From The Art and Popular Culture Encyclopedia
He was born in Argentina because of the constant journeys of his father, a Lithuanian doctor of Jewish origin. Joseph Kessel lived the first years of his childhood in Orenburg, Russia, before the family moved to France. He studied in Nice and Paris, and took part in the First World War as an aviator.
Kessel wrote several novels and books that were later represented in the cinema, such as Belle de jour (by Luis Buñuel in 1967). He was also a member of the Académie française from 1962 to 1979. In 1943 he and Maurice Druon translated Anna Marly's song Chant des Partisans into French from its original Russian. The song became one of the anthems of the Free French Forces.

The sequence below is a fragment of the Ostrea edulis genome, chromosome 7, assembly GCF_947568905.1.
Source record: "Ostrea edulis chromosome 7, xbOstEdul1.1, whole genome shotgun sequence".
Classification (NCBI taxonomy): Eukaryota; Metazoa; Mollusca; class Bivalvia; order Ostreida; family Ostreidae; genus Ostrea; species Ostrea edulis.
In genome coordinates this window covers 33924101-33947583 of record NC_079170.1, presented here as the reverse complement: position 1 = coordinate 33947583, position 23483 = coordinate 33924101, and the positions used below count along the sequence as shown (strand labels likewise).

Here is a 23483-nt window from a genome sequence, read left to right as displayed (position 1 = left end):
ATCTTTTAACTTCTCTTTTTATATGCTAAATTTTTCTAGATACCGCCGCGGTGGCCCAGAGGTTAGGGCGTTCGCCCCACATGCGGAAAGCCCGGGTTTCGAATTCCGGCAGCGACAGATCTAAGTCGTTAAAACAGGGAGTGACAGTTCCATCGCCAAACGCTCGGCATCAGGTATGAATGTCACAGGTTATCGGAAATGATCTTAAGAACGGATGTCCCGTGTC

- La steppe rouge (1922)
- L'équipage (1923)
- Les captifs (1926), grand prix du roman of the Académie française
- Nuits de princes (1927)
- Belle de jour (1928), inspired Luis Buñuel's 1967 movie.
- Fortune carrée (1932)
- La Passante du Sans-Souci (1936) - movie by Jacques Rouffio in 1982.
- L'Armée des ombres (1943), movie by Jean-Pierre Melville in 1969.
- Le tour du malheur (1950)
- Le lion (1958)
- The Magic Touch, also published in USA as The Man with the Miraculous Hands (1962)
- Les cavaliers (1967)
- Partout un ami (1972)
- Des hommes (1972)
- Les temps sauvages (1975)